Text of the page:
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LSD was introduced as a commercial medication under the trade-name Delysid for various psychiatric uses in 1947.
LSD was brought to the attention of the United States in 1949 by Sandoz Laboratories because they believed LSD might have clinical applications.
Throughout the 1950s, mainstream media reported on research into LSD and its growing use in psychiatry, and undergraduate psychology students taking LSD as part of their education described the effects of the drug. Time magazine published six positive reports on LSD between 1954 and 1959.
LSD was originally perceived as a psychotomimetic capable of producing model psychosis. By the mid-1950s, LSD research was being conducted in major American medical centers, where researchers used LSD as a means of temporarily replicating the effects of mental illness. One of the leading authorities on LSD during the 1950s in the United States was the psychoanalyst Sidney Cohen. Cohen first took the drug on October 12, 1955 and expected to have an unpleasant trip, but was surprised when he experienced “no confused, disoriented delirium.”] He reported that the “problems and strivings, the worries and frustrations of everyday life vanished; in their place was a majestic, sunlit, heavenly inner quietude.” Cohen immediately began his own experiments with LSD with the help of Aldous Huxley whom he had met in 1955. In 1957, with the help of psychologist Betty Eisner, Cohen began experimenting on whether or not LSD might have a helpful effect in facilitating psychotherapy, curing alcoholism, and enhancing creativity. Between 1957 and 1958, they treated 22 patients who suffered from minor personality disorders. LSD was also given to artists in order to track their mental deterioration, but Huxley believed LSD might enhance their creativity. Between 1958 and 1962, psychiatrist Oscar Janiger tested LSD on more than 100 painters, writers, and composers.
In one study in the late 1950s, Dr. Humphry Osmond gave LSD to alcoholics in Alcoholics Anonymous who had failed to quit drinking. After one year, around 50% of the study group had not had a drink — a success rate that has never been duplicated by any other means. Bill Wilson, the founder of Alcoholics Anonymous, participated in medically supervised experiments on the effects of LSD on alcoholism and believed LSD could be used to cure alcoholics.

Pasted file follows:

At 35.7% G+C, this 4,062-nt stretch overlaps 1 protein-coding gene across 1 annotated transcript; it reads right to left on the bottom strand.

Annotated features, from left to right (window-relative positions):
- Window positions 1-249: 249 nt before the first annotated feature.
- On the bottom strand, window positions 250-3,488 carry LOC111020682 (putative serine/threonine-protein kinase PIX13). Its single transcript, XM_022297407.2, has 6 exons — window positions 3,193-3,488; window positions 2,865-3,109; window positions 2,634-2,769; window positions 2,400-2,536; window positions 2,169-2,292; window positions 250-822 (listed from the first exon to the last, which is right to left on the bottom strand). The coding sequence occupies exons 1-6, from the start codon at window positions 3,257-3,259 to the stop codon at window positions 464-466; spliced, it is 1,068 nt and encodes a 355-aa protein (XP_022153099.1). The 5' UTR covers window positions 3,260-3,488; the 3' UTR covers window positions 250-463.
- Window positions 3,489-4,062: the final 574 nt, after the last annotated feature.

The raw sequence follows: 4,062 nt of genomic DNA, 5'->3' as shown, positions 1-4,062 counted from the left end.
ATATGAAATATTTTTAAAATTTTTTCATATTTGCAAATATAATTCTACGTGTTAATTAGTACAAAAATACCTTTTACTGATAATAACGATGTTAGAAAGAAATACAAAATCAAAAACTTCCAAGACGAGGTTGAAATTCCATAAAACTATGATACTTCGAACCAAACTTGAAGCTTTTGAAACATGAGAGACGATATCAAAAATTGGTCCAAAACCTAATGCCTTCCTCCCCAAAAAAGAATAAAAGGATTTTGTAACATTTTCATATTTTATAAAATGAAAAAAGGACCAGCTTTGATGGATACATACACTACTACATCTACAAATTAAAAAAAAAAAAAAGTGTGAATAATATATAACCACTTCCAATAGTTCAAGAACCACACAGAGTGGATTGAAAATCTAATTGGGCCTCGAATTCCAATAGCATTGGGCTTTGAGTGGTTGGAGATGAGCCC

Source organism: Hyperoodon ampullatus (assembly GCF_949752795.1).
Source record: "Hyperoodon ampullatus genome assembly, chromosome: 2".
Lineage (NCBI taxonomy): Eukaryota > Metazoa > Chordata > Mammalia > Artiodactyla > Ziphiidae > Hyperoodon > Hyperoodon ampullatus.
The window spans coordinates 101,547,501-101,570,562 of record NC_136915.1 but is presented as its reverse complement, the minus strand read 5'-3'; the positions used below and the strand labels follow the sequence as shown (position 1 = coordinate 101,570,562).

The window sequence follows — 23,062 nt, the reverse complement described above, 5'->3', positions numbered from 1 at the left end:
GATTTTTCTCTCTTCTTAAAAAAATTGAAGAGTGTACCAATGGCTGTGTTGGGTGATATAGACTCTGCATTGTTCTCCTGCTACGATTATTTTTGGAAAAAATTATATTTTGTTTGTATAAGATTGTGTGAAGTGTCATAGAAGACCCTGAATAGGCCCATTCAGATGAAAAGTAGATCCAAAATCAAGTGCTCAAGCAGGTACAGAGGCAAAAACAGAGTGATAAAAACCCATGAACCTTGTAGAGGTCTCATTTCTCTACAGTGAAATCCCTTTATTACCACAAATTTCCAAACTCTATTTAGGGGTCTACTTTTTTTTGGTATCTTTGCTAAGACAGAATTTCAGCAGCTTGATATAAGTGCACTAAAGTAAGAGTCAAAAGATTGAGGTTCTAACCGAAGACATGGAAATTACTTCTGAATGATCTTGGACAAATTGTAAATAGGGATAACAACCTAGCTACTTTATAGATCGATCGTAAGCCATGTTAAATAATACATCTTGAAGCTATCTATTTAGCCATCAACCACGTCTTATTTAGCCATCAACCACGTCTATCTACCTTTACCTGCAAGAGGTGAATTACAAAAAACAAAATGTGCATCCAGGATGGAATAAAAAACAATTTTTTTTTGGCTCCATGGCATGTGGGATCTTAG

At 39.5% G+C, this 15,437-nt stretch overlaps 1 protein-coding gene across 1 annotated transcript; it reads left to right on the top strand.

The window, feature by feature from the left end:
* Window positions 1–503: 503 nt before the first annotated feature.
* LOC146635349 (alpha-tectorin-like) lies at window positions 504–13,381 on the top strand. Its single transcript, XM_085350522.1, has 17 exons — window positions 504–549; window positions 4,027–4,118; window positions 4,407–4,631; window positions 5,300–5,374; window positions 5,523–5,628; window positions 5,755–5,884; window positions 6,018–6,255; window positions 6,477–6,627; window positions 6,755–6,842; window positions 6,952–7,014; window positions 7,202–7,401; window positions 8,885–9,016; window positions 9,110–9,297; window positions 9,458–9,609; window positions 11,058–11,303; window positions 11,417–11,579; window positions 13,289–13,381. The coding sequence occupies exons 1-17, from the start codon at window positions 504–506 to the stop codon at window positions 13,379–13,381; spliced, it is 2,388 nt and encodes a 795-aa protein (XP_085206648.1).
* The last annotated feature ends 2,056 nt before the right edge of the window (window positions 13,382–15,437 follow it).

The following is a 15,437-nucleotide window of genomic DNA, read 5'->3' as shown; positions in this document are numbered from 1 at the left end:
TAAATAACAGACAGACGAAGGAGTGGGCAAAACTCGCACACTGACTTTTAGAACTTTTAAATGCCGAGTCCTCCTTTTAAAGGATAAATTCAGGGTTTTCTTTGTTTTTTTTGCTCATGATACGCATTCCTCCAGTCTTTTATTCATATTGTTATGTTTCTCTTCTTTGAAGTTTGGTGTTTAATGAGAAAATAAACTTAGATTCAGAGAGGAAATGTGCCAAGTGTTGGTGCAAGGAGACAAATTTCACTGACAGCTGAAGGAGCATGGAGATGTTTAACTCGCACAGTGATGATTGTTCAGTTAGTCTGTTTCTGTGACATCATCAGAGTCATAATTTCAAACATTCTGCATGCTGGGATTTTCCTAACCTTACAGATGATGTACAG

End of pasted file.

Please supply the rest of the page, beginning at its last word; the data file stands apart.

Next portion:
In the United Kingdom the use of LSD was pioneered by Dr. Ronald A. Sandison in 1952, at Powick Hospital, Worcestershire. A special LSD unit was set up in 1958. After Sandison left the hospital in 1964, medical superintendent Arthur Spencer took over and continued the clinical use of the drug until it was withdrawn in 1965. In all, 683 patients were treated with LSD in 13,785 separate sessions at Powick, but Spencer was the last member of the medical staff to use it.
From the late 1940s through the mid-1970s, extensive research and testing was conducted on LSD. During a 15-year period beginning in 1950, research on LSD and other hallucinogens generated over 1,000 scientific papers, several dozen books, and six international conferences. Overall, LSD was prescribed as treatment to over 40,000 patients. Film star Cary Grant was one of many men during the 1950s and 1960s who were given LSD in concert with psychotherapy. Many psychiatrists began taking the drug recreationally and sharing it with friends. Dr. Leary’s experiments (see Timothy Leary below) spread LSD usage to a much wider segment of the general populace.
Sandoz halted LSD production in August 1965 after growing governmental protests at its proliferation among the general populace. The National Institute of Mental Health in the United States distributed LSD on a limited basis for scientific research. Scientific study of LSD largely ceased by about 1980 as research funding declined, and governments became wary of permitting such research, fearing that the results of the research might encourage illicit LSD use. By the end of the 20th century, there were few authorized researchers left, and their efforts were mostly directed towards establishing approved protocols for further work with LSD in easing the suffering of the dying and with drug addicts and alcoholics.
A 2014 study showed evidence that LSD can have therapeutic benefits in treating anxiety associated with life-threatening diseases. Rick Doblin, an American drug researcher, described the work as “a proof of concept” that he hoped would “break these substances out of the mold of the counterculture and bring them back to the lab as part of a psychedelic renaissance.”